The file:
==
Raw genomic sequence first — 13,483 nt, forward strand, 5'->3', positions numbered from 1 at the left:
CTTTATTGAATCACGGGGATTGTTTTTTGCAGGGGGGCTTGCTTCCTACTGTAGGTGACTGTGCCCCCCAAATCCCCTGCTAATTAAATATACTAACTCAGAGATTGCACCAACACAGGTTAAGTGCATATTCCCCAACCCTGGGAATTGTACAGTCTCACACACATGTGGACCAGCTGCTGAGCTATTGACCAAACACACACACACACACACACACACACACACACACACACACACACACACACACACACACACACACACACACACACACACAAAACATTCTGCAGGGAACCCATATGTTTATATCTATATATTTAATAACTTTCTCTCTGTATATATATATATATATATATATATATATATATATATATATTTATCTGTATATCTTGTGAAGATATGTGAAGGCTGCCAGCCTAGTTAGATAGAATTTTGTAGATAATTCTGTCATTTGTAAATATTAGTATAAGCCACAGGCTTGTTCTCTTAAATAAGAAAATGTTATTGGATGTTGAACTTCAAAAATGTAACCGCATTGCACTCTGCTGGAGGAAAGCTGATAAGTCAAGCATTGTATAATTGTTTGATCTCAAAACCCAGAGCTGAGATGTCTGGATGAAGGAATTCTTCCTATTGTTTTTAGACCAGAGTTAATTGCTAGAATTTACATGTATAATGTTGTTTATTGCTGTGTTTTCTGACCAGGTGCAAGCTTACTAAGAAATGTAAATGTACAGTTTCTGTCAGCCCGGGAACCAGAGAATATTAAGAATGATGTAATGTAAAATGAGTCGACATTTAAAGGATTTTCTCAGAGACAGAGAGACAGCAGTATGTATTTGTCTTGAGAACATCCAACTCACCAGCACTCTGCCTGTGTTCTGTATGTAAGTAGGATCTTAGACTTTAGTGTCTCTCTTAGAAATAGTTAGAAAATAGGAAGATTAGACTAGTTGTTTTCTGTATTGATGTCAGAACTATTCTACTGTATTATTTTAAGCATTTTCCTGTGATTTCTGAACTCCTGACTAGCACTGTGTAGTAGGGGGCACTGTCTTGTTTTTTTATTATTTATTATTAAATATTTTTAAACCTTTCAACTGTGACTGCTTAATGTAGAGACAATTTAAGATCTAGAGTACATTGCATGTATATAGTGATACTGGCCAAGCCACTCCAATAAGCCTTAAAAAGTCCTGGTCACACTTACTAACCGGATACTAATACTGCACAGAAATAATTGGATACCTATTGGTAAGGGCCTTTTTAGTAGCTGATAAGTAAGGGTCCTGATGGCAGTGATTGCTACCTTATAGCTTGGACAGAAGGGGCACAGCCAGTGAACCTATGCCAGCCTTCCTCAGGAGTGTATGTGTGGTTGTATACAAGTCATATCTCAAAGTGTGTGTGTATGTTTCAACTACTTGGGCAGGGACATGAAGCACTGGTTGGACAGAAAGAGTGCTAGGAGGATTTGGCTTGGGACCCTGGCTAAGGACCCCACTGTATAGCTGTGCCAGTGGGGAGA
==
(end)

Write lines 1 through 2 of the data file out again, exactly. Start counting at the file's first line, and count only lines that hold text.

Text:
Raw genomic sequence first — 13,483 nt, forward strand, 5'->3', positions numbered from 1 at the left:
CTTTATTGAATCACGGGGATTGTTTTTTGCAGGGGGGCTTGCTTCCTACTGTAGGTGACTGTGCCCCCCAAATCCCCTGCTAATTAAATATACTAACTCAGAGATTGCACCAACACAGGTTAAGTGCATATTCCCCAACCCTGGGAATTGTACAGTCTCACACACATGTGGACCAGCTGCTGAGCTATTGACCAAACACACACACACACACACACACACACACACACACACACACACACACACACACACACACACACACACACACACACACACAAAACATTCTGCAGGGAACCCATATGTTTATATCTATATATTTAATAACTTTCTCTCTGTATATATATATATATATATATATATATATATATATATATATTTATCTGTATATCTTGTGAAGATATGTGAAGGCTGCCAGCCTAGTTAGATAGAATTTTGTAGATAATTCTGTCATTTGTAAATATTAGTATAAGCCACAGGCTTGTTCTCTTAAATAAGAAAATGTTATTGGATGTTGAACTTCAAAAATGTAACCGCATTGCACTCTGCTGGAGGAAAGCTGATAAGTCAAGCATTGTATAATTGTTTGATCTCAAAACCCAGAGCTGAGATGTCTGGATGAAGGAATTCTTCCTATTGTTTTTAGACCAGAGTTAATTGCTAGAATTTACATGTATAATGTTGTTTATTGCTGTGTTTTCTGACCAGGTGCAAGCTTACTAAGAAATGTAAATGTACAGTTTCTGTCAGCCCGGGAACCAGAGAATATTAAGAATGATGTAATGTAAAATGAGTCGACATTTAAAGGATTTTCTCAGAGACAGAGAGACAGCAGTATGTATTTGTCTTGAGAACATCCAACTCACCAGCACTCTGCCTGTGTTCTGTATGTAAGTAGGATCTTAGACTTTAGTGTCTCTCTTAGAAATAGTTAGAAAATAGGAAGATTAGACTAGTTGTTTTCTGTATTGATGTCAGAACTATTCTACTGTATTATTTTAAGCATTTTCCTGTGATTTCTGAACTCCTGACTAGCACTGTGTAGTAGGGGGCACTGTCTTGTTTTTTTATTATTTATTATTAAATATTTTTAAACCTTTCAACTGTGACTGCTTAATGTAGAGACAATTTAAGATCTAGAGTACATTGCATGTATATAGTGATACTGGCCAAGCCACTCCAATAAGCCTTAAAAAGTCCTGGTCACACTTACTAACCGGATACTAATACTGCACAGAAATAATTGGATACCTATTGGTAAGGGCCTTTTTAGTAGCTGATAAGTAAGGGTCCTGATGGCAGTGATTGCTACCTTATAGCTTGGACAGAAGGGGCACAGCCAGTGAACCTATGCCAGCCTTCCTCAGGAGTGTATGTGTGGTTGTATACAAGTCATATCTCAAAGTGTGTGTGTATGTTTCAACTACTTGGGCAGGGACATGAAGCACTGGTTGGACAGAAAGAGTGCTAGGAGGATTTGGCTTGGGACCCTGGCTAAGGACCCCACTGTATAGCTGTGCCAGTGGGGAGA